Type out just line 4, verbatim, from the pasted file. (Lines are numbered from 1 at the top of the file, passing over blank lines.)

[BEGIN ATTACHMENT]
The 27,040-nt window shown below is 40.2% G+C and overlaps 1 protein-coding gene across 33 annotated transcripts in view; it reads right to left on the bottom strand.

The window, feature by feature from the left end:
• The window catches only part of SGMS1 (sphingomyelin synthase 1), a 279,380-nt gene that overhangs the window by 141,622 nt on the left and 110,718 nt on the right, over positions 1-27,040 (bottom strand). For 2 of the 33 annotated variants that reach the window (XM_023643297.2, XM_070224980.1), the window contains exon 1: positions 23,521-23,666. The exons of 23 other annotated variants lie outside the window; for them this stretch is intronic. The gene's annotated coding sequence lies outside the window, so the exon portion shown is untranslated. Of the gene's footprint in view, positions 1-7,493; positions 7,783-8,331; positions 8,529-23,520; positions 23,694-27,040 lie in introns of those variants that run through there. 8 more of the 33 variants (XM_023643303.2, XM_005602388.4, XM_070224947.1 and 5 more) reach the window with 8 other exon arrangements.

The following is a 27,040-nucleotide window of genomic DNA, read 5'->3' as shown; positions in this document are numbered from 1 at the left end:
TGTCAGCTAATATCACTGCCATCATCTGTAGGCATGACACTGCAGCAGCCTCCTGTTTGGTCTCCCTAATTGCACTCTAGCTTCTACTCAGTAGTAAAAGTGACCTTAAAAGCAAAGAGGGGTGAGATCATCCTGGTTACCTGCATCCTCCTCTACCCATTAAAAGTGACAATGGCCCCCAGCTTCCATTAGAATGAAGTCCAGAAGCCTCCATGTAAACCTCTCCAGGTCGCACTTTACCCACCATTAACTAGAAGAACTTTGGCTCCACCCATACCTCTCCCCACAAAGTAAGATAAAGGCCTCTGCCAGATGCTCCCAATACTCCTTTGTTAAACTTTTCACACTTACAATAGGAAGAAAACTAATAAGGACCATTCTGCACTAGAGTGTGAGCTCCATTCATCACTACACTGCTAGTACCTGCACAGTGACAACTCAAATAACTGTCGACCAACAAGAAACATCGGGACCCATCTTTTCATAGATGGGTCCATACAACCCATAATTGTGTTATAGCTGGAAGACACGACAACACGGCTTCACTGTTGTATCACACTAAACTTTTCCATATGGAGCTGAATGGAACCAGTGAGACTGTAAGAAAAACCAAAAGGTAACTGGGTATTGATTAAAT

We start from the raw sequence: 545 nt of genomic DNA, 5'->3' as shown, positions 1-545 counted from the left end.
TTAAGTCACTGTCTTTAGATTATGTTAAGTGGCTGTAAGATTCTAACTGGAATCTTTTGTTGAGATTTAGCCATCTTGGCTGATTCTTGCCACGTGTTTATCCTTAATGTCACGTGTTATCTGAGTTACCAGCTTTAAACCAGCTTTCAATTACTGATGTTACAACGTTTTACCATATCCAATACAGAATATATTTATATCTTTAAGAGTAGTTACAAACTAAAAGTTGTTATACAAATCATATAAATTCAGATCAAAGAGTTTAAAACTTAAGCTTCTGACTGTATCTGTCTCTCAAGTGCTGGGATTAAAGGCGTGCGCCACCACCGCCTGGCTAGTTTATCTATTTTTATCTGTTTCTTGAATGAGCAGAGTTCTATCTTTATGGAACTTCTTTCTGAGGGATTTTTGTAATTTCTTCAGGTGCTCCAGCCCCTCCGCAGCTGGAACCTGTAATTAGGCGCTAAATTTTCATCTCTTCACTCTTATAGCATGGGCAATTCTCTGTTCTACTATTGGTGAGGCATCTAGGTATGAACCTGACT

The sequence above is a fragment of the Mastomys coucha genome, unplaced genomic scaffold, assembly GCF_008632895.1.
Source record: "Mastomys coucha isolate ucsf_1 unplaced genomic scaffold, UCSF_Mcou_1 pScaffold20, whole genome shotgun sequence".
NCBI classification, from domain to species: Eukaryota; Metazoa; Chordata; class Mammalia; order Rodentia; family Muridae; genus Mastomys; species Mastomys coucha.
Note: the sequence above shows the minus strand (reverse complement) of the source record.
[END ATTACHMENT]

The following is a 27,040-nucleotide window of genomic DNA, read 5'->3' as shown; positions in this document are numbered from 1 at the left end: